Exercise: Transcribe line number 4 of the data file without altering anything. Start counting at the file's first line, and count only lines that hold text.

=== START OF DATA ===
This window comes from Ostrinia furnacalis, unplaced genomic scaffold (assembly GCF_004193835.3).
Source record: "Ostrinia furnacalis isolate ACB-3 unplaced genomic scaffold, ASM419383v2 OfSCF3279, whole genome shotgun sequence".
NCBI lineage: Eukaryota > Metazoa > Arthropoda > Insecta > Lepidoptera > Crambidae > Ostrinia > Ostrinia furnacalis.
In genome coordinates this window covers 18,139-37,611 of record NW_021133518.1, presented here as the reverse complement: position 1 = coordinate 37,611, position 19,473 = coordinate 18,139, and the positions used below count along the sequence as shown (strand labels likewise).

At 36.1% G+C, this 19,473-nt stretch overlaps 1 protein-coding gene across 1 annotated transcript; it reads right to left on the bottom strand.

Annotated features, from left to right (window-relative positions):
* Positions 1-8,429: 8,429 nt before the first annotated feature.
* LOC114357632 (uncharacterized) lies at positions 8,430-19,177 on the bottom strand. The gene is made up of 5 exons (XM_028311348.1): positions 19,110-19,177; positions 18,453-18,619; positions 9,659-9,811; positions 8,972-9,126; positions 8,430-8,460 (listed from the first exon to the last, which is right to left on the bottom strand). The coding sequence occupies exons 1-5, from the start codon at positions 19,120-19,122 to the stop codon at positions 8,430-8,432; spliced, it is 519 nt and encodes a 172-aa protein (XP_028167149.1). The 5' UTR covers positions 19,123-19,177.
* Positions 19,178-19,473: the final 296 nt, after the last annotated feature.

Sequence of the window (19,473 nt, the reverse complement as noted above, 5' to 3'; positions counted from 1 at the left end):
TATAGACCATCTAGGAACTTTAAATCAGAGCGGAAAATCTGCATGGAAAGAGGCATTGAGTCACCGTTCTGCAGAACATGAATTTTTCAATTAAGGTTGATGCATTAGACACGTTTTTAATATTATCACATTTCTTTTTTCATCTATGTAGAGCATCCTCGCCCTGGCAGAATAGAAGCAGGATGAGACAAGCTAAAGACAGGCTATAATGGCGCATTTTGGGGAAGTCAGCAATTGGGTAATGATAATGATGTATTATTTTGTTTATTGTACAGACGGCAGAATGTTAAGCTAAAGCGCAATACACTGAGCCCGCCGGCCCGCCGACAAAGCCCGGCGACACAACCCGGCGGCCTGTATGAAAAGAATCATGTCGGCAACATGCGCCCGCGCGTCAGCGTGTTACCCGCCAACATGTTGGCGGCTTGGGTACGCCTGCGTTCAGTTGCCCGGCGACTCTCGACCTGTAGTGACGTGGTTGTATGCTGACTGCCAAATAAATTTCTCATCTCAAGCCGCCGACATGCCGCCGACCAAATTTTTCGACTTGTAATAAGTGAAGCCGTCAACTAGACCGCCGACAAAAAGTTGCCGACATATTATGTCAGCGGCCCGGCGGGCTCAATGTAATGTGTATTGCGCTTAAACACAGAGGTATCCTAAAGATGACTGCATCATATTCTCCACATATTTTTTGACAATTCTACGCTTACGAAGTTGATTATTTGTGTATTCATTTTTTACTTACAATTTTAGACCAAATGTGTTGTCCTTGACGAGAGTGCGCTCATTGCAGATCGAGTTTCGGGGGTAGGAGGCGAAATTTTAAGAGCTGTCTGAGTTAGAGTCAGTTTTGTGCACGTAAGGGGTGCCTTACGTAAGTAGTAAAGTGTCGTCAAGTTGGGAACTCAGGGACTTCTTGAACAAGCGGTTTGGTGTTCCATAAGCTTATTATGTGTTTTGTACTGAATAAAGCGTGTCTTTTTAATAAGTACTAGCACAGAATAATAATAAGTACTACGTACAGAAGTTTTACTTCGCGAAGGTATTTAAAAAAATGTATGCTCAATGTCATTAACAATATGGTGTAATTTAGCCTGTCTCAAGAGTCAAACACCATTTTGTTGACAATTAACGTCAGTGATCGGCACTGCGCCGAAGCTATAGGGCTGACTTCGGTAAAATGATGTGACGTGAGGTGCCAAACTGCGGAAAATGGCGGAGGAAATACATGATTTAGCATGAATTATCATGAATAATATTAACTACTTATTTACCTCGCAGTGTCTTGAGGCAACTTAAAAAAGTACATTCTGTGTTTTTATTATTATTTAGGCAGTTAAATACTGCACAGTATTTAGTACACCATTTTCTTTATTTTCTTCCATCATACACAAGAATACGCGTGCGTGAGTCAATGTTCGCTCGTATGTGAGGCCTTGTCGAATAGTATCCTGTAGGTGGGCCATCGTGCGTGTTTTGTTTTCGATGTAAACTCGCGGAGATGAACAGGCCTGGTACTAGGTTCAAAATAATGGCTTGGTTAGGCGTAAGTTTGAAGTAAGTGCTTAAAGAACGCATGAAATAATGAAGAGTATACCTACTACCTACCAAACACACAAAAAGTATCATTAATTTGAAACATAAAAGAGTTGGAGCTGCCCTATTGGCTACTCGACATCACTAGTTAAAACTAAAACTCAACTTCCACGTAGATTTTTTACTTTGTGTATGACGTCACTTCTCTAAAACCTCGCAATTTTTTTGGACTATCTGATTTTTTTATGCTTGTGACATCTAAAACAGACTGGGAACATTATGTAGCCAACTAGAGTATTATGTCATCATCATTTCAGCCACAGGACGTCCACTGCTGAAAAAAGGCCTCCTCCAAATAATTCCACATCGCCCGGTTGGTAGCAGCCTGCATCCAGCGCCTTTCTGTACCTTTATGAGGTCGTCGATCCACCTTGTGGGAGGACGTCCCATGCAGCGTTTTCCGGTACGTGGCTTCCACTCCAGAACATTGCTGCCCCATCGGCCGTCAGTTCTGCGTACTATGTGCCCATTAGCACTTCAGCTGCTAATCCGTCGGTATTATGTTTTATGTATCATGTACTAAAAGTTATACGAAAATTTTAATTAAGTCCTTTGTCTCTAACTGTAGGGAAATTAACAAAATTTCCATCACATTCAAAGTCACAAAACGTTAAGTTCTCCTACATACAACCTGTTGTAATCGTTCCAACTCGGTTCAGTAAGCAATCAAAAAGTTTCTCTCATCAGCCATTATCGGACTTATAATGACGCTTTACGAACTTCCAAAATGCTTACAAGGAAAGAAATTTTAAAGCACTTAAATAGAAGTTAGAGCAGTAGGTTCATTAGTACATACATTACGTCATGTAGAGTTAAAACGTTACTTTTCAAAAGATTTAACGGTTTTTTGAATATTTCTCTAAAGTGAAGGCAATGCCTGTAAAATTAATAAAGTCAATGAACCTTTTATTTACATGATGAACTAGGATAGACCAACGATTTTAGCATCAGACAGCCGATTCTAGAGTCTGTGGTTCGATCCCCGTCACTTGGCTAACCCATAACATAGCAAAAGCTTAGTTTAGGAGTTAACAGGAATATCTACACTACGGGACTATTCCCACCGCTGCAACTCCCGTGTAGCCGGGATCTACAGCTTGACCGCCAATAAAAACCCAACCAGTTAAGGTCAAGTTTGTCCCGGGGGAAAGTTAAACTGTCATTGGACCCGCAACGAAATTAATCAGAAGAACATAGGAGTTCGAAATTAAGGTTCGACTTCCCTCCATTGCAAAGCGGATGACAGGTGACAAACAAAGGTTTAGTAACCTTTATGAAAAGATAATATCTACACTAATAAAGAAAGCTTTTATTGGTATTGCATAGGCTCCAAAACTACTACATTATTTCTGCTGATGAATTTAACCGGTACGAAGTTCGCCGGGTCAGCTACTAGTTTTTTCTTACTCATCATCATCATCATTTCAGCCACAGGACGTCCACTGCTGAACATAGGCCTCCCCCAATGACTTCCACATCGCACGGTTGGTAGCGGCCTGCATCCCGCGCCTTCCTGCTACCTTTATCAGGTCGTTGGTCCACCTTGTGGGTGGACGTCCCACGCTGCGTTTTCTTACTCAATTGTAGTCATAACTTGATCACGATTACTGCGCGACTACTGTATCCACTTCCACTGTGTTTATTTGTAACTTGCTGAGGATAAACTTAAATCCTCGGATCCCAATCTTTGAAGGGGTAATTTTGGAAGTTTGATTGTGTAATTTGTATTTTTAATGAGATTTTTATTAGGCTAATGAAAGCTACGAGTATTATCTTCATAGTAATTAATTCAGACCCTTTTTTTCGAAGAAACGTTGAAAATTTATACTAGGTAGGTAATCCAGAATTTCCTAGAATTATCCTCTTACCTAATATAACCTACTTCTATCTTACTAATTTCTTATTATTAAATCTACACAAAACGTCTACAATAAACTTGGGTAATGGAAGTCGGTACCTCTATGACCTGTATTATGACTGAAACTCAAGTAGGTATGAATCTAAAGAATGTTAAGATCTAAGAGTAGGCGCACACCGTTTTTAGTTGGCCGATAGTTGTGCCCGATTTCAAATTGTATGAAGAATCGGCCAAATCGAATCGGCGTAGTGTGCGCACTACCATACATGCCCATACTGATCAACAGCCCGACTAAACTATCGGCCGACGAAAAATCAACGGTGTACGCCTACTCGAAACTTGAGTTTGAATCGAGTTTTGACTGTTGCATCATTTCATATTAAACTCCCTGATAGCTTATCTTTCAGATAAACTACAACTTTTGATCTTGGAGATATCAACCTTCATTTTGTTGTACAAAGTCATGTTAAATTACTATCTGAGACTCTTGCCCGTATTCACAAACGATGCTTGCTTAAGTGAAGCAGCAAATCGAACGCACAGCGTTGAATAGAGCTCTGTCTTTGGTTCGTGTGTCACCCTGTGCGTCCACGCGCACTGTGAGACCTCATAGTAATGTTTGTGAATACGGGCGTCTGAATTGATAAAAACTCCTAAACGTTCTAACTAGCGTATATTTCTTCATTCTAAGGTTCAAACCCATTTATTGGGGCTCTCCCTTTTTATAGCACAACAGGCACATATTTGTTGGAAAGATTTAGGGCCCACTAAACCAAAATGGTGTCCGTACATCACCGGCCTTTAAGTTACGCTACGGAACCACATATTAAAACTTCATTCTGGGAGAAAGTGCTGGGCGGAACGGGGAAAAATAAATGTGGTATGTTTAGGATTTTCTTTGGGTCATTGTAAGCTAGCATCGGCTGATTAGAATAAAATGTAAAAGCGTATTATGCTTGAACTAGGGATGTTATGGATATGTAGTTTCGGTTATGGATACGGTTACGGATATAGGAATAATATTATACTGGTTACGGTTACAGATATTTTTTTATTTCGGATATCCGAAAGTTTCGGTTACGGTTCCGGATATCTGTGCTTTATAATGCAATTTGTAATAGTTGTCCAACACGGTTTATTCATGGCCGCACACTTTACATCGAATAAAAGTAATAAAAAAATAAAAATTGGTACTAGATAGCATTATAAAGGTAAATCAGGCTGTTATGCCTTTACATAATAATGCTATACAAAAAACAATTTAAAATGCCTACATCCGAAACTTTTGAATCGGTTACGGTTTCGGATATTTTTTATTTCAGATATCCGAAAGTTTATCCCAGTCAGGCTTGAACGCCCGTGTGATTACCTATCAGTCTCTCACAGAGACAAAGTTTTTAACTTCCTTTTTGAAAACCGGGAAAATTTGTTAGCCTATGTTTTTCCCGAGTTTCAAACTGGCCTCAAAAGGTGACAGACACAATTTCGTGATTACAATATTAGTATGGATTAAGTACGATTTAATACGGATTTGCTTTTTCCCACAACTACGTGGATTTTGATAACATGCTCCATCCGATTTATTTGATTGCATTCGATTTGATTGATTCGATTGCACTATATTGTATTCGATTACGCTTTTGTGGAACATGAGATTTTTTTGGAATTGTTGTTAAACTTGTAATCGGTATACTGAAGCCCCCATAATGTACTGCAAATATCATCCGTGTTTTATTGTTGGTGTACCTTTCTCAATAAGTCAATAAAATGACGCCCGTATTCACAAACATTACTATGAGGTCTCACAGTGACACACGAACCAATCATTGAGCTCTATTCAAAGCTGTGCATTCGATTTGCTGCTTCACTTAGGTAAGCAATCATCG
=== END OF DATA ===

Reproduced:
In genome coordinates this window covers 18,139-37,611 of record NW_021133518.1, presented here as the reverse complement: position 1 = coordinate 37,611, position 19,473 = coordinate 18,139, and the positions used below count along the sequence as shown (strand labels likewise).